Wednesday, June 27, 2012
Caught the National Tour (bus and truck version) of Million Dollar Quartet at the Pantages Theater in Hollywood last night.
This quintessential juke-box musical (running at a breezy 105 intermissionless minutes) is based on a true-life one-night jam session with Carl Perkins, Elvis Presley, Johnny Cash and Jerry Lee Lewis at Sun Records in Memphis, Tennesssee in December, 1956.
The show is really at its best in the last twenty minutes when they drop the pretense of a book, the guys don sparkly jackets and for a finale present what is basically a Tribute Concert. They had the audience on their feet, cheering for an encore just like a real rock concert.
(By the way, what's with EVERY show getting a standing ovation these days? Yes, we've all spent money to be there. But do you have to "prove" you've seen something amazing by standing up for the curtain call?)
I felt sorry for Lee Ferris (leeferris.com) in the role of Carl Perkins. I had no idea who Carl Perkins was. (Maybe it's different for those in the audience older than me.) His singing and stage moves were fine -- but I have no sense of if he "was" Carl Perkins or not.
Now Jerry Lee Lewis I remember. Not so much for his records but for his flamboyant TV appearances when I was a kid. And Martin Kaye (martin-k.com) captures the manic intensity perfectly.
Cody Slaughter (codyrayslaughter.com) is an actual Elvis impersonator (I think the PC term is "Tribute Artist.") His performance is not cartoonish and he certainly has the leg and hip movements down.
But the most impressive is Derek Keeling (derek-keeling.com) as Johnny Cash. Boy, you'd recognize that deep, deep voice in an instant. I could listen for hours.
All in all, this show is like cotton candy -- there's not much to it but it's fun and pretty to look at.
Sunday, June 24, 2012
Last Sunday evening I was in La Jolla to see the provocatively named "Hands on a Hardbody" at the La Jolla Playhouse.
It's a terrific new musical based on a documentary about 10 residents of an east Texas town competing to win a new truck in an endurance contest -- whoever can keep a hand on the truck the longest wins.
The show looks at the ultimate American dream -- winning something for free -- along with America's economic decline, immigration, aging and our competitive spirit.
The score is a toe-tapping rock-a-billy one -- the type of music you might actually hear in east Texas.
Doug Wright (I Am My Own Wife) wrote an outstanding book.
And imagine staging a show where the actors have to keep one hand on an on-stage truck at all times and still make it interesting to look at! They pull it off big time.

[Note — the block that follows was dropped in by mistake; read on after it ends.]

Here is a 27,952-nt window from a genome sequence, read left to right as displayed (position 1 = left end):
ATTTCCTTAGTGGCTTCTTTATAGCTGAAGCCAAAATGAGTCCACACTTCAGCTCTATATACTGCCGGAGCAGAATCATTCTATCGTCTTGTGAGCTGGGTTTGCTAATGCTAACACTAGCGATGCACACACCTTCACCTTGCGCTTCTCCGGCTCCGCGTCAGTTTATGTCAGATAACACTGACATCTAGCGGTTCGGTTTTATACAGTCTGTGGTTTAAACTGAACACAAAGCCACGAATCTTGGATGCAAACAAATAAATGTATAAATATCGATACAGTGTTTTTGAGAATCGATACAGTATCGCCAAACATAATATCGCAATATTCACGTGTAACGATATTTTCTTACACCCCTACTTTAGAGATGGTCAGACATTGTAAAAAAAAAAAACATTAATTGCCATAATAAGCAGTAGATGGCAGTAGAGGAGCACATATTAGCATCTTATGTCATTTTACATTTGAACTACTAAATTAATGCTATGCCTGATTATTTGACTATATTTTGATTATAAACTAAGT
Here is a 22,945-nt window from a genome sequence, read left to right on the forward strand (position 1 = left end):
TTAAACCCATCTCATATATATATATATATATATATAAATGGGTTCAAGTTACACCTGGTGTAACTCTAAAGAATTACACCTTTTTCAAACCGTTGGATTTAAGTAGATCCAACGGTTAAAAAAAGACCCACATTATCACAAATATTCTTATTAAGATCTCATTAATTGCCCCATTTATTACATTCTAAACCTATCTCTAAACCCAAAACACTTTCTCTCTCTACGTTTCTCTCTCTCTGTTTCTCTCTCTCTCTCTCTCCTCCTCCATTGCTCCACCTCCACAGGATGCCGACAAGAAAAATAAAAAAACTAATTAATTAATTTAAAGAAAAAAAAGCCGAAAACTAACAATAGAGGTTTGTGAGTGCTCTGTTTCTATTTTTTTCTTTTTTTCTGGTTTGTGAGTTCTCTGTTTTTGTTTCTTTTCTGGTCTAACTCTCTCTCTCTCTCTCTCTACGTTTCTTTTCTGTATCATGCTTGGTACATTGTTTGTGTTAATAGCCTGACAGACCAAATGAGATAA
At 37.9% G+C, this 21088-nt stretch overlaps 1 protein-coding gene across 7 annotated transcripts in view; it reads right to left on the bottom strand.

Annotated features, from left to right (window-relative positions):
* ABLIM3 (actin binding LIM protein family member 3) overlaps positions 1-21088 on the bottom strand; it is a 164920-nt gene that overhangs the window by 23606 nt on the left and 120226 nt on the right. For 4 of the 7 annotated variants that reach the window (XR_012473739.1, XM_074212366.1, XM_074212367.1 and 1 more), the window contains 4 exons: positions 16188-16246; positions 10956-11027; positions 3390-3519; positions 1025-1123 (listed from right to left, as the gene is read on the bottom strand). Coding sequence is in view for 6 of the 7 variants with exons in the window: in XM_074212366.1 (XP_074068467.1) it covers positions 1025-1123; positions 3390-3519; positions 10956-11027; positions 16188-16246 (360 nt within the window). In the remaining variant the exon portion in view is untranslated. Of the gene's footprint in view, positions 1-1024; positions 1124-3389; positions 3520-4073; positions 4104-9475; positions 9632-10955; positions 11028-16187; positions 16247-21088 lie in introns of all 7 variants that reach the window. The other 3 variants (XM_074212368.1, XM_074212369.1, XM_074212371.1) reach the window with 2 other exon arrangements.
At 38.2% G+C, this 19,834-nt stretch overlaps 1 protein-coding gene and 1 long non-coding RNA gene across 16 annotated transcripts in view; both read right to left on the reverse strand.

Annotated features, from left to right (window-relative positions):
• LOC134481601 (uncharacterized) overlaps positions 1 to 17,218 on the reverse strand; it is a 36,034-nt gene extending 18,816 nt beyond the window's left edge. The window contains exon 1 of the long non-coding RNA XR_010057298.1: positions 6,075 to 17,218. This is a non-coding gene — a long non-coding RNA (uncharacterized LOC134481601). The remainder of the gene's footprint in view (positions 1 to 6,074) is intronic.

Co-starring Keith Carradine and Hunter Foster, the entire cast really impresses.
The hope is this musical will make the move to Broadway. If they have the dollars to do it I'm convinced it will be a hit and a major Tony contender.
Before the show I had an excellent dinner at a surprisingly elegant coffee shop -- the Hob Nob Hill Restaurant. A great menu, reasonable prices and some nice touches -- like a chilled fork to accompany the salad course -- really caught my attention. I can't wait to go back.
Sunday, June 17, 2012
Tuesday, June 12, 2012
Sunday, June 10, 2012
What a disappointment! I was expecting upscale comfort food but got unrecognizable slop. The service was good, I just didn't like the weird food.
Oh well. Cross that one off the list.
This show is an in-your-face look at racial injustice in America's history. Using the racial stereotypes made prominent in minstrel shows, this tuner packs a wallop.
Susan Stroman's creative staging makes use of basically an empty stage and a few chairs to tell the tale.
It's a shame this show didn't do better on Broadway, though it's easy to understand how the topic didn't lend itself to commercial success.
I also had a delightful time walking around San Diego's beautiful Balboa Park.
There was a long line to get it but it moved quickly (even though the place is pretty small). Excellent quality, terrific service and a great menu. What more could one want?
Set in a decrepit theater (about to be torn down to make way for a parking lot) in the 70s, the Weismann Girls (think Ziegfield) reunite for one last party on the stage they performed on decades before.
The star-studded cast at the Ahmanson Theater (nearly all of whom performed in the Tony-nominated revival) really impresses.
I can't stop hearing Victoria Clark singing "Losing My Mind" in my head.
Sunday, June 03, 2012
Last night I visited a new supper club at the Renaissance Hollywood Hotel called "The Coterie." They've taken the main dining room and turned it into a performance space. I enjoyed the show -- "Sondheim Unplugged," featuring one song from each of Sondheim's shows from the well know like "Gypsy" to the obscure like "Saturday Night."